Electronics for Newbies: The simplest possible microcomputer

So, the last time I did any electronics, according to my blogging, was 2010. I got stuck with some crystal oscillators which behaved in an annoyingly analogue fashion, and my plan was to go model them in SPICE to understand them better. Somewhat later, after having children eat up a few years of time, I realised that I don't actually have any interest in becoming an analogue electronics expert, and I might as well stick to the digital electronics (which is noisy and messy enough as it is!

So, getting back to the main plot, I'd rather like to build a simple 8-bit microcomputer. Z80-based, for preference. This is getting more and more difficult to justify, given that single chip microcontrollers are getting ludicrously powerful, let alone what you can get for hobbyist embedded stuff - Arduino and Raspberry Pi (hi Eben!) to name just a couple. It's almost a bit difficult to avoid cheating, since you'll probably want to use some modern interface bits and pieces, but it's far too easy to, well, make it too easy for yourself.

As it is, I'll be using nice modern software tools - cross-assemblers and schematic editors, modern docs off the internet, etc., but I hope to at least partly keep to the spirit. When it comes to I/O, I'll probably just tack on a modern intelligent LCD and PS/2 keyboard, despite both of them effectively cheating, once basic RS232 serial is working. I see little point in trying to give myself too much pain in a basic project!

First step, though, I wanted to create the simplest possible Z80-based system. To do this, I created a single-byte hard-wired ROM out of, well, 8 resistors. This is what I mean:

Specifically, I wired up the data bus to produce NOPs. The CPU should just step through memory, doing a combination of opcode reads for the NOPs and refresh cycles for the Z80's DRAM support thing. The plan was that I could then watch the pins of the CPU as it does its stepping, with my manual clock cycling. I put in the flip-flop to make sure things were nicely debounced. Pretty much everything had a 10k resistor between it and a power rail, having had previous experience of unnecessary accidental shorting breaking stuff. I've also missed out decoupling caps and the rather useful power LED to remind me not to faff with stuff while it's on.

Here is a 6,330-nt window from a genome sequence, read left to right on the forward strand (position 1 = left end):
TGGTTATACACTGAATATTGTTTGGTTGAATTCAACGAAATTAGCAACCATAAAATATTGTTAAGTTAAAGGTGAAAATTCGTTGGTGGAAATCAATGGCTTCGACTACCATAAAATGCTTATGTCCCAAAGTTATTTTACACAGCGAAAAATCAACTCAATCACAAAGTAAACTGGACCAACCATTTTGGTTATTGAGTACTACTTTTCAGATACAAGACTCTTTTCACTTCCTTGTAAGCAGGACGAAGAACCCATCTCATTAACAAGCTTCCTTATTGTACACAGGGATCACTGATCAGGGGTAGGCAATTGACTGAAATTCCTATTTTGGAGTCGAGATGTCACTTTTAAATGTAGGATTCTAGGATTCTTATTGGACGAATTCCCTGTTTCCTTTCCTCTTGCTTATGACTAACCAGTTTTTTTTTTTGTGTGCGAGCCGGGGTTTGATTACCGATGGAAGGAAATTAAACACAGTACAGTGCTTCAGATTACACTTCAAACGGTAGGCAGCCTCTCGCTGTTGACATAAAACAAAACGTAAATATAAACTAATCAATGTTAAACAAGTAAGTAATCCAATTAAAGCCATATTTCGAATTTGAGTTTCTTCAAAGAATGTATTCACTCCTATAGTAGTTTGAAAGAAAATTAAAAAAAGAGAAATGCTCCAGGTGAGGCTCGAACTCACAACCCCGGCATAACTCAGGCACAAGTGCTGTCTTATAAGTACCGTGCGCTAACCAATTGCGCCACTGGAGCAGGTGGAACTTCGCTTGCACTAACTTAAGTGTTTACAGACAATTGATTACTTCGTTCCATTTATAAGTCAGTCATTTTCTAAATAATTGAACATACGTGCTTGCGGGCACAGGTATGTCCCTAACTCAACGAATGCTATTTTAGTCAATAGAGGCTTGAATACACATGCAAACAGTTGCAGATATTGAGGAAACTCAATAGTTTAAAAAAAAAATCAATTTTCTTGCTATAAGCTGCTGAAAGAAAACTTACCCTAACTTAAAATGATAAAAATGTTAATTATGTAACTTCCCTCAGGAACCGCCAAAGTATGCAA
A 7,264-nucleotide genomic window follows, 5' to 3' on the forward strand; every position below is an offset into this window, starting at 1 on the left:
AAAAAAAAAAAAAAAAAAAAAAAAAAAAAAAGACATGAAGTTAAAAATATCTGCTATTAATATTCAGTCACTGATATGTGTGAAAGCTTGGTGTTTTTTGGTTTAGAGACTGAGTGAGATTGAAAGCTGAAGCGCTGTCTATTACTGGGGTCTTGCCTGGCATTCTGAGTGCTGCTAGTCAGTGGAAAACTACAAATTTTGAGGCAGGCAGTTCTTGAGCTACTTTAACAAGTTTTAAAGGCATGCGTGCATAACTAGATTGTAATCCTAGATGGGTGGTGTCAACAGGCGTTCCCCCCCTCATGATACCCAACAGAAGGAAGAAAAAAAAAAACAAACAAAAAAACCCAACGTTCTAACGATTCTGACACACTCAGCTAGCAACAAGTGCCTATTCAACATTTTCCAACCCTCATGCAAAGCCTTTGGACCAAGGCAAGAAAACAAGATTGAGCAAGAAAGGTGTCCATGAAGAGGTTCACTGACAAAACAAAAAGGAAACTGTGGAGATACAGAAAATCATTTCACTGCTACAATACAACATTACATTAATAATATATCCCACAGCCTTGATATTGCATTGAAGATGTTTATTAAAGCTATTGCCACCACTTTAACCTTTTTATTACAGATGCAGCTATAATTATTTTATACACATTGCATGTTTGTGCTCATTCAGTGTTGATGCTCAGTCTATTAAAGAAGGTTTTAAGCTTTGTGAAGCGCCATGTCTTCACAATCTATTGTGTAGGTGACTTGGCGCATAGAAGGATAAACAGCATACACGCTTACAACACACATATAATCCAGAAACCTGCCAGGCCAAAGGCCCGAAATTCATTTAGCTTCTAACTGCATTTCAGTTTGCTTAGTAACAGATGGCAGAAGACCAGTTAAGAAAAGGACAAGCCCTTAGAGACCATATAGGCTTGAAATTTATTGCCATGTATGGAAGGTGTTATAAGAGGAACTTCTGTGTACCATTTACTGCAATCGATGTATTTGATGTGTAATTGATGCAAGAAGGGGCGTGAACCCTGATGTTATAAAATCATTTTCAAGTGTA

So, I powered up the circuit and was mildly surprised to see it running through the following cycle of states (sampled consistently in clock high or low state - I forget which, and don't care much :)...

0 111 111 111 Init
0 00 11 10 Opcode
0 111 001 101 Refresh
1 11111111 11111111 10011111 ?
2 00 11 10 Opcode
1 111 001 101 Refresh
3 11111111 11111111 10011111 ?
4 00 11 10 Opcode
2 111 001 101 Refresh
5 11111111 11111111 10011111 ?
6 00 11 10 Opcode
3 111 001 101 Refresh
7 11111111 11111111 10011111 ?

Each row represents several cycles where the address bus remains the same. The 0s and 1s are the values of that line for each of the cycles at that address. The very first line is post-reset initialisation. After that, there appear to be cycles of three different patterns...

Specifically, it shows is the odd and even addresses behaving differently. According to the M1 line, opcodes are read at addresses 0, 2, 4 and 6. After reading the opcode, there are refreshes, running at once per instruction, at addresses 0, 1, 2 and 3, and then some non-opcode read at addresses 1, 3, 5 and 7, taking 8 cycles.

So, what's that about? Odd and even instructions apparently behave differently. Perhaps it's not actually a pair of instructions, but treated as a single instruction. The total instruction time is 13 cycles. An online search reveals that one of the few instructions taking 13 T-states is DJNZ, in the 'not jumping' case. It is an instruction with a single byte operand. It's opcode is... 0x10. Perhaps my D4 pull-down line wasn't working properly?

Sticking a 'scope on the pins showed nothing surprising. However, if I applied 0V directly to the pin, rather than through a breadboard connectiong, it started working properly. I expect a nice floaty CMOS input would be fine for showing one thing on the scope, and something else to the CPU. Fun, fun, fun.

So, my hardwired program was apparently 'DJNZ 0x10'. I now have a better understanding of the Z80's instruction cycle (including a realisation of quite how slow old CISC processors are - how many cycles to complete a simple operation?!). I also have a bit of a worry about how painful debugging a non-trivial microcomputer may be. If a circuit as simple as this needs debugging and investigation, how much fun will a real computer be?!

Posted 2013-07-28.